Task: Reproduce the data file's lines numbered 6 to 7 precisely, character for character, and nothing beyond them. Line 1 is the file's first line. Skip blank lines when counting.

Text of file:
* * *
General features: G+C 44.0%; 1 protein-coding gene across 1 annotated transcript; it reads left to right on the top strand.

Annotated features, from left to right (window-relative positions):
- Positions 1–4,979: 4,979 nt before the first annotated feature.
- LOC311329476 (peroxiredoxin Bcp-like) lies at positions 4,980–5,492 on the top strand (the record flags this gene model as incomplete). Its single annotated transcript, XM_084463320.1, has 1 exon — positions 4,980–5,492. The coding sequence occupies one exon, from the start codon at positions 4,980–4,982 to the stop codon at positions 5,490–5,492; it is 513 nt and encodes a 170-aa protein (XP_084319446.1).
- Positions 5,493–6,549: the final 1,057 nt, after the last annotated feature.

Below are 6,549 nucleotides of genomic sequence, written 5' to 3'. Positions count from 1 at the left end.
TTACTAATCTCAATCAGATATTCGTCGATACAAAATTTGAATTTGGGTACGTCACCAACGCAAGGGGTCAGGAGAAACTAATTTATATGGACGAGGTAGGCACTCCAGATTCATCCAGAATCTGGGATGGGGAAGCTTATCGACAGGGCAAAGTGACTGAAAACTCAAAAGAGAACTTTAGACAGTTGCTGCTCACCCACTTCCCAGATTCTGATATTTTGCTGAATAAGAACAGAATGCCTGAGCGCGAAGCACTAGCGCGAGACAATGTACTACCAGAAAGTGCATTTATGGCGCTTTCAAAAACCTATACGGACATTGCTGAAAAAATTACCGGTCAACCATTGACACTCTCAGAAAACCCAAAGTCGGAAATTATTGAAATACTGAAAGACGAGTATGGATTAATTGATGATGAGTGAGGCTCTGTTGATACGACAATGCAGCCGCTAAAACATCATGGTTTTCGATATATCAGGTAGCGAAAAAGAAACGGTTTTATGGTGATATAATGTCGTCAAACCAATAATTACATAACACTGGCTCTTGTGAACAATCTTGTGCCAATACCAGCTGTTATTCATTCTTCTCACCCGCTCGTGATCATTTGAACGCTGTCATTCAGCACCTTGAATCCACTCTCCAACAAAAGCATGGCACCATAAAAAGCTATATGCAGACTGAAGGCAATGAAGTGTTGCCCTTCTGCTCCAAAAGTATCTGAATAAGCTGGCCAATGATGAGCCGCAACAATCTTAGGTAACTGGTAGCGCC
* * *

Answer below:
Below are 6,549 nucleotides of genomic sequence, written 5' to 3'. Positions count from 1 at the left end.
TTACTAATCTCAATCAGATATTCGTCGATACAAAATTTGAATTTGGGTACGTCACCAACGCAAGGGGTCAGGAGAAACTAATTTATATGGACGAGGTAGGCACTCCAGATTCATCCAGAATCTGGGATGGGGAAGCTTATCGACAGGGCAAAGTGACTGAAAACTCAAAAGAGAACTTTAGACAGTTGCTGCTCACCCACTTCCCAGATTCTGATATTTTGCTGAATAAGAACAGAATGCCTGAGCGCGAAGCACTAGCGCGAGACAATGTACTACCAGAAAGTGCATTTATGGCGCTTTCAAAAACCTATACGGACATTGCTGAAAAAATTACCGGTCAACCATTGACACTCTCAGAAAACCCAAAGTCGGAAATTATTGAAATACTGAAAGACGAGTATGGATTAATTGATGATGAGTGAGGCTCTGTTGATACGACAATGCAGCCGCTAAAACATCATGGTTTTCGATATATCAGGTAGCGAAAAAGAAACGGTTTTATGGTGATATAATGTCGTCAAACCAATAATTACATAACACTGGCTCTTGTGAACAATCTTGTGCCAATACCAGCTGTTATTCATTCTTCTCACCCGCTCGTGATCATTTGAACGCTGTCATTCAGCACCTTGAATCCACTCTCCAACAAAAGCATGGCACCATAAAAAGCTATATGCAGACTGAAGGCAATGAAGTGTTGCCCTTCTGCTCCAAAAGTATCTGAATAAGCTGGCCAATGATGAGCCGCAACAATCTTAGGTAACTGGTAGCGCC